A major determinant in the distribution of species like sweet buckeye, hemlock, and rhododendron is how the glacier movements and the Teays River impacted the surrounding regions and deposits in the area. The geography in the area deeply impacts the locations and distributions of these plants. For the sweet buckeye, the distribution lies within the southeastern region of Ohio below the line of the glacier movements. In contrast, hemlock, while also lying in the eastern region of Ohio, is also present in northeastern regions above the line of glacier movements. Different from both sweet buckeye and hemlock, rhododendrons’ known locations are in direct correlation with the Teays River’s valleys. This suggests rhododendrons’ origins are way farther north and arrived in Ohio from the flow of the Teays River.

Hackberry (Calciphile)

The image below depicts the first Calciphile, hackberry (Celtis occidentalis). A very early use for hackberry was simply eating the fruits it produces. Hackberry produces many small fruits that are high in fat, carbohydrates, proteins, and vitamins, making it a great food resource in early civilizations.

Chinquapin Oak (Calciphile)

Chinquapin oak (Quercus muehlenbergii) is another Calciphile identified on our trip. While many oaks are known for their sturdy and hard lumber, chinquapin oaks, in particular, were used for fueling steamships that sailed along the Ohio River!

Fragrant Sumac (Calciphile)

The fragrant sumac (Rhus aromatica) is the third Calciphile identified, as the name suggests, this sumac is very fragrant! This sumac naturally produces large amounts of tannin, a very useful chemical in many dyes and even in photography dyes. The high tannin contents in fragrant sumac made it a useful plant for Native Americans, the tannin was extracted and used for leather tanning.

Blue Ash (Calciphile)

The Blue Ash (Fraximus quadrangulata) is the fourth and final Calciphile identified. Blue Ash’s name originates from the historical use of the tree’s bark, black dye extraction! (So maybe it should be called black ash? Were they color blind too? Are all botanists color-blind? Maybe that’s why there are so many strange common names…) The dyes from these trees were commonly used on yarns for further use. The wood of this ash is notably darker than other ashes such as white ash (okay now the name is starting to make sense… but it’s still not blue!).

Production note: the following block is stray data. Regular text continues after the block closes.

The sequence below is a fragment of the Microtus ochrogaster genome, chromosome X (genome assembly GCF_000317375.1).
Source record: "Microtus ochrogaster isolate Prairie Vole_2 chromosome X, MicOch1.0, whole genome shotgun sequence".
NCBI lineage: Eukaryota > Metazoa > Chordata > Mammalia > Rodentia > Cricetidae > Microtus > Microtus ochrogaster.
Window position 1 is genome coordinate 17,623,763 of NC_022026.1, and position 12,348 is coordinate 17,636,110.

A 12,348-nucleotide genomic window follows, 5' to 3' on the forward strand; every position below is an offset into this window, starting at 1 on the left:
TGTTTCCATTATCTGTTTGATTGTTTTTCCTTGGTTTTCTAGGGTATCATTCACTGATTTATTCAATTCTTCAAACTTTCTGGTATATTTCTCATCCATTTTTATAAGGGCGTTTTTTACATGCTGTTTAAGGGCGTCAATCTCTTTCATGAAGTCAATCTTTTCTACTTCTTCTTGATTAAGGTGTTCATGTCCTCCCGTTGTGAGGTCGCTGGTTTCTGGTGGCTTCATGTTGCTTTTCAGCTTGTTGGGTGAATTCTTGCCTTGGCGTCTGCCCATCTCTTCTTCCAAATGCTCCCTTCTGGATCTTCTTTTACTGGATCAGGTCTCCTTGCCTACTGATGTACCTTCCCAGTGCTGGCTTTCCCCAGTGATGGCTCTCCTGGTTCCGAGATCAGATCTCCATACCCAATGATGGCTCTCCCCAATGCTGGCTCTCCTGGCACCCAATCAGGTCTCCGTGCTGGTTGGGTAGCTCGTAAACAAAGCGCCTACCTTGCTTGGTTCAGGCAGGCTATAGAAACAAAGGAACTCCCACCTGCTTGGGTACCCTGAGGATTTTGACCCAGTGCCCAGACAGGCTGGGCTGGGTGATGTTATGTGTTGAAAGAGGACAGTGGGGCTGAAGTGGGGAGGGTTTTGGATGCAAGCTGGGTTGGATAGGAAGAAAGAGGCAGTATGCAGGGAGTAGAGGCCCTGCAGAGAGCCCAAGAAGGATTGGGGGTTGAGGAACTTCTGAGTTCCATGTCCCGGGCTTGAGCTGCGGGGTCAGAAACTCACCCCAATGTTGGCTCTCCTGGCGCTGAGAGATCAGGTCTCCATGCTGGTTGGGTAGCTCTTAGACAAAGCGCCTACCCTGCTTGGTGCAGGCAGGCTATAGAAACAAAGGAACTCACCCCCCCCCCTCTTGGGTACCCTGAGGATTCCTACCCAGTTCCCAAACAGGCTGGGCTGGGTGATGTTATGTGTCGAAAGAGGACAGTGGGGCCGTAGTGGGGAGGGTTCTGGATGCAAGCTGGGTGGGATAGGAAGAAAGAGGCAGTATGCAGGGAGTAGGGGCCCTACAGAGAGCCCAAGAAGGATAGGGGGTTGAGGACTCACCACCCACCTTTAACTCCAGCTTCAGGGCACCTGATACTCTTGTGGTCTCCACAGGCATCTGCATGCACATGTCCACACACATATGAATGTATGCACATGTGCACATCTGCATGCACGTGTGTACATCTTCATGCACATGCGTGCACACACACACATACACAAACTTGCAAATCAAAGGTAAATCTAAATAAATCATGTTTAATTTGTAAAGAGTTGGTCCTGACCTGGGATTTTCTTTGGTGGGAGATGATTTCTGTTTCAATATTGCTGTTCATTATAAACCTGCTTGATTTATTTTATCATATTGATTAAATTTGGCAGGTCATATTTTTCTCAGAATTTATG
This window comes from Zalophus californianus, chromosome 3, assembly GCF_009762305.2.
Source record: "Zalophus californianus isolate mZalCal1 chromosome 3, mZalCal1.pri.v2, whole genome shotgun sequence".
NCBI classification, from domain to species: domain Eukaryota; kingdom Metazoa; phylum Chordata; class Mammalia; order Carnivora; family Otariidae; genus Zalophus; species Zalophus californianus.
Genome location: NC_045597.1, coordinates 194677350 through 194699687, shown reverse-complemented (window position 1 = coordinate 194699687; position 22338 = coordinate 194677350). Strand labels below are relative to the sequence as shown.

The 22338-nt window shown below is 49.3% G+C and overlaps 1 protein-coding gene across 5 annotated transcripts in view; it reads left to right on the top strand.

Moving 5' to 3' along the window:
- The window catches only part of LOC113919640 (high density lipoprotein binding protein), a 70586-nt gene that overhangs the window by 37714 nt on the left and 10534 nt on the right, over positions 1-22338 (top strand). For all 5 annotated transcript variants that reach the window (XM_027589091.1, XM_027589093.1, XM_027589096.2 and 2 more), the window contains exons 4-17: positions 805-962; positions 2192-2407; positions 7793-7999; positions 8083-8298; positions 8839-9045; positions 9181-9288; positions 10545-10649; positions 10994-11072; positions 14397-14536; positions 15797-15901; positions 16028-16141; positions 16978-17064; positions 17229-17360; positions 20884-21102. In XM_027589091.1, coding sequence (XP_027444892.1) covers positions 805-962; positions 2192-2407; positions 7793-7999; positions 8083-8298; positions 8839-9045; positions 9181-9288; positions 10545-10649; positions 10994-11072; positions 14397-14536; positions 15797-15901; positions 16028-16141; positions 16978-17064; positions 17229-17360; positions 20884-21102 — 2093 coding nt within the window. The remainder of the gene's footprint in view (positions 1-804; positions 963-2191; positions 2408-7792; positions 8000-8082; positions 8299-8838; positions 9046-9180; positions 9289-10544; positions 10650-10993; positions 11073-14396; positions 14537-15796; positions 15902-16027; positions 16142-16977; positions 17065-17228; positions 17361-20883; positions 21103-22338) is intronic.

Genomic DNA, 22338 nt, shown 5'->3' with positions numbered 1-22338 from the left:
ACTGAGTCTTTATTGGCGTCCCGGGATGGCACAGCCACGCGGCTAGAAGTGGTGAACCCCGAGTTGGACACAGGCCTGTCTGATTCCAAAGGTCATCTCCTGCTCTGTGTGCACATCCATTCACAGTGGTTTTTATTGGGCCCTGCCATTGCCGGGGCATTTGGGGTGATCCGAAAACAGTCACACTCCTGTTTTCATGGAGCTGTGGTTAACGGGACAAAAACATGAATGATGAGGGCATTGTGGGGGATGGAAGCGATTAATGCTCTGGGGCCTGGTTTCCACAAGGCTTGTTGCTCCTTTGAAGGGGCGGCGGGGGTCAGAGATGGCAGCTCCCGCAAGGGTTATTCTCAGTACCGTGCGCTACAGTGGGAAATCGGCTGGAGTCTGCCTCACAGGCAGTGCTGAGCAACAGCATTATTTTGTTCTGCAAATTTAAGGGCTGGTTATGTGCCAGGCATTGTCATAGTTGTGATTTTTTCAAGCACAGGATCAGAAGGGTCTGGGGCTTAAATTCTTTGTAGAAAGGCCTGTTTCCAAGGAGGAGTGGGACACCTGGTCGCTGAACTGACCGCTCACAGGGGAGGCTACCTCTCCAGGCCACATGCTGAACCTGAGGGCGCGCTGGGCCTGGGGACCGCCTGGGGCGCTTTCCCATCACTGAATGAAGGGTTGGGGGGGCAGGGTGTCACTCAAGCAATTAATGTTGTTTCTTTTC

Honeysuckle (Invasive)

Honeysuckle (Lonicera tatarica)is one of the nastiest invasive plants that inhabit Ohio (well I guess the flowers are kind of cute… and tasty… okay but it’s still nasty.), it overtakes native plants and prevents their growth. This variety of honeysuckle is native to East Asia and has spread rapidly since its introduction to the United States. While not entirely durable, this plant will spread just about anywhere, giving it an advantage compared to native plants.

Honey Mustard (Invasive)

Honey Mustard (Brassica juncea) is another invasive species but this species comes from the mustard family, Brassicaceae. Many mustards from this family are considered invasive. This mustard in particular can be easily pulled from the ground with a simple tug and can be used in many dishes. Sounds like a fun way to create an invasive-plant-based salad!

Large-flowered trillium (Monocot)

The large-flowered trillium (Trillium grandiflorum) was an interesting find on our hike. This flower is normally white which made it more difficult for me to identify, but since it was the end of its bloom it was starting to fade to pink! Native Americans supposedly used the roots of trillium flowers as medicine to aid in childbirth.

Purple Ohio Spiderwort (Monocot)

The purple Ohio spiderwort (Tradescantia ohiensis) found along many trails we walked that day was a great example of a common monocot that is currently in bloom. What makes spiderwort so interesting in comparison to some other plants found in Ohio is its sensitivity to radiation. Blue hairs on stamens will turn pink in response to radiation damage. The accumulation of pink hairs is much faster and simpler than many other low radiation detection methods currently available.